Frank R. James, Suspect in NYC Subway Shooting, Arrested

Police have apprehended a Frank R. James, the 62-year-old who was named a suspect in the April 12 shooting at a New York City subway that left at least 16 people injured, 10 from gunshot wounds.

Law enforcement officials told CNN Wednesday that James has been arrested. NYPD added that they would provide details of James’ arrest at a press conference Wednesday afternoon. ABC News reports that James was apprehended near St. Marks Place and First Avenue in the East Village section of Manhattan after people in the area alerted authorities that James was seen walking around in the area.

James, who had addresses in both Wisconsin and Philadelphia, was a prolific social media user, regularly uploading lengthy, often racist rants to YouTube and Facebook. The videos that James appeared to upload touched on an array of topics and included such titles as “why we need more racial profiling,” “should the black woman be forcibly sterilized,” and “TO KILL OR NOT TO KILL.” 

In a video dated March 2, James even used a news segment on recent subway attacks to hammer New York City Mayor Eric Adams and his policies against crime and homelessness, ostensibly implying that his struggles are the direct result of the failures of NYC social services. After railing against various social services groups — while often using homophobic and anti-Semitic language — James mocked Adams’ subway safety plan, saying, “He can’t stop no fucking crime in no subways… With all these police — I’d still get off.”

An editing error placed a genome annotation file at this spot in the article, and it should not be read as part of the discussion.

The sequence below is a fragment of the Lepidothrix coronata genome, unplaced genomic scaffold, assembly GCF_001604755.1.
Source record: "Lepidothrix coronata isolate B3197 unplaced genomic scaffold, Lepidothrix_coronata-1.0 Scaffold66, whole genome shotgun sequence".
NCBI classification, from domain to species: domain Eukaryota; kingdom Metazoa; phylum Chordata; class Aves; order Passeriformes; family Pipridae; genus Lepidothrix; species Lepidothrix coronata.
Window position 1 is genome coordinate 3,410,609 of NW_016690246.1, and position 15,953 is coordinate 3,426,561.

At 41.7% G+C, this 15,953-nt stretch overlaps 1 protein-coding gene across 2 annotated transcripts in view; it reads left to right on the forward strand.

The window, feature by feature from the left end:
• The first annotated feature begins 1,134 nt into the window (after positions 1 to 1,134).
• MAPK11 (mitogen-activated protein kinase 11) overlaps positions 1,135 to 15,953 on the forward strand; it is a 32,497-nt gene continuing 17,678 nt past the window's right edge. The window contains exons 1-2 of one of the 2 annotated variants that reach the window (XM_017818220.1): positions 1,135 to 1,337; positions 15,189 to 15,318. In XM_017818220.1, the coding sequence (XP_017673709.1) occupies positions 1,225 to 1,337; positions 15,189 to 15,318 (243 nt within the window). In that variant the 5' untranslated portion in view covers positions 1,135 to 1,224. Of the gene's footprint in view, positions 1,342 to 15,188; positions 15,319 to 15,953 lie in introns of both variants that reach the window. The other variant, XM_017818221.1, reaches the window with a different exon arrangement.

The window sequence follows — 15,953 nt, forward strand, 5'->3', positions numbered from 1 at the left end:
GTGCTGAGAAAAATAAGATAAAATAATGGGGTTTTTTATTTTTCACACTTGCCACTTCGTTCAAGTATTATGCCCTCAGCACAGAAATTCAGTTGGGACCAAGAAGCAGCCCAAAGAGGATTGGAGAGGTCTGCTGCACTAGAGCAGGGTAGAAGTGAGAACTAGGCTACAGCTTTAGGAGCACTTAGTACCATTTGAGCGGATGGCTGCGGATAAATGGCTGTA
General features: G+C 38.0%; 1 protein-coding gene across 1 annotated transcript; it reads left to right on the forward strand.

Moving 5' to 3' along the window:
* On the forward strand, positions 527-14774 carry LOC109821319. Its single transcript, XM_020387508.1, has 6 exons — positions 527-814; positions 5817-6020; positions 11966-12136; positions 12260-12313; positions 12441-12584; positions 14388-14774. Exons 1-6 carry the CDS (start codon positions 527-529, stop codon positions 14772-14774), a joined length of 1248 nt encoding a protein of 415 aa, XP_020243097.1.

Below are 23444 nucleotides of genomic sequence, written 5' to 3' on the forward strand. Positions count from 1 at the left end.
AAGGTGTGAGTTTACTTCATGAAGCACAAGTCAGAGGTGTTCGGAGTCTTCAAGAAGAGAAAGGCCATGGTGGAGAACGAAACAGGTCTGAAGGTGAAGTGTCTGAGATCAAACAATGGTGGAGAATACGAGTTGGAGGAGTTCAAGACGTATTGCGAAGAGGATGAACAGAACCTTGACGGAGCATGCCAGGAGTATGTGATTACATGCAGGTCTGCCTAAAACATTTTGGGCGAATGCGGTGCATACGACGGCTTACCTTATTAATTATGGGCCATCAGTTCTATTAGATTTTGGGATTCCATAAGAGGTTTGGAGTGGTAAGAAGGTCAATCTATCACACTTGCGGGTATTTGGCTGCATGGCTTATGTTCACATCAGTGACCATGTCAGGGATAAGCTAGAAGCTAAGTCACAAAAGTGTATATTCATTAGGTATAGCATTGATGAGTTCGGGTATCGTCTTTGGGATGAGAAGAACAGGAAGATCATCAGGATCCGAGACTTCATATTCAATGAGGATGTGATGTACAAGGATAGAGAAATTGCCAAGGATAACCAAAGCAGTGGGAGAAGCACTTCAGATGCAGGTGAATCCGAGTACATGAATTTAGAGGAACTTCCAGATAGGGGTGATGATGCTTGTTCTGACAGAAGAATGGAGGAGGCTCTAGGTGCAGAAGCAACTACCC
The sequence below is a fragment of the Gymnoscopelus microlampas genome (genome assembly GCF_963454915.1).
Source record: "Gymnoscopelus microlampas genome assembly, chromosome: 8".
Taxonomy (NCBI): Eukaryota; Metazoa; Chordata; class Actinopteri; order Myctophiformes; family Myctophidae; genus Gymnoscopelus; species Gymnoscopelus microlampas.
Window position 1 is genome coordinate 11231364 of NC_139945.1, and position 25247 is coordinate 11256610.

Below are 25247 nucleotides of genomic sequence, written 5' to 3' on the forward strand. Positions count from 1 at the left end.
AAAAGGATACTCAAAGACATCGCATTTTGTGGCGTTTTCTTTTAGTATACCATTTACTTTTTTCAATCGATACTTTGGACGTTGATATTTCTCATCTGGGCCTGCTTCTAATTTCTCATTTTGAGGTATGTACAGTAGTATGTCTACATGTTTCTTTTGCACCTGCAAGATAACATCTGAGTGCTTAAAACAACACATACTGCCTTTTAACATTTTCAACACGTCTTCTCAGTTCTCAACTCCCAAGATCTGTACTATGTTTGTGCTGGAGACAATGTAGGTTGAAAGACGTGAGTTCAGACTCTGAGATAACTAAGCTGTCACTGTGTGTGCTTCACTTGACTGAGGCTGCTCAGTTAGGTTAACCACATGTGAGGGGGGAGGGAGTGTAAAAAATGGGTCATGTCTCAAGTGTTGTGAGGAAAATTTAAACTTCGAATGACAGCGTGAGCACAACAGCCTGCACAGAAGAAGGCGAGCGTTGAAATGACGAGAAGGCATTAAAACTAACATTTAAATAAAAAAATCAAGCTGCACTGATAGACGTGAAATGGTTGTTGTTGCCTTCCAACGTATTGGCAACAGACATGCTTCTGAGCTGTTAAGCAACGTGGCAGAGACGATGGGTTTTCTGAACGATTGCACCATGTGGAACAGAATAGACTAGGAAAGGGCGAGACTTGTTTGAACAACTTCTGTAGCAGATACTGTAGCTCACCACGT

The shooting happened the morning of April 12 as a Manhattan-bound N train was between the 59th and 36th Street stops around the Brooklyn neighborhood of Sunset Park. When the train pulled up at 36th street, victims poured onto the platform as smoke billowed out of the train car. Police say James released a smoke canister before opening fire.

One NYPD source told Rolling Stone that police error may have allowed James to flee the station afterwards: The local deputy captain of a Brooklyn South patrol reportedly did not freeze all trains in and out of the 36th Street station, allowing James to get away. The NYPD, however, rebuffed this claim, saying, “This statement is factually inaccurate… The victims on the train relied on the subway moving to the next stop to get to safety, and seek help.”

Efforts to apprehend James were further hampered by the fact that at least one security camera at the 36th Street subway station, which might have captured the scene, was not working. One witness, Andrew Hinderaker, a photo editor at The New York Times, additionally noted that during the panic at the station, an officer had to ask subway passengers to call 911 because his radio wasn’t working. 

The attack came amid a rise in violent crimes on the subways, although these incidents have notably coincided with rising NYPD presence in subway stations. At the start of the year, under the direction of Mayor Eric Adams and New York Governor Kathy Hochul, over 1,000 additional cops were deployed to patrol the subways, largely as part of a plan to stop unhoused people from sleeping in stations and on trains. Houseless people, however, have been responsible for very few of the recent violent crimes on the subway. 

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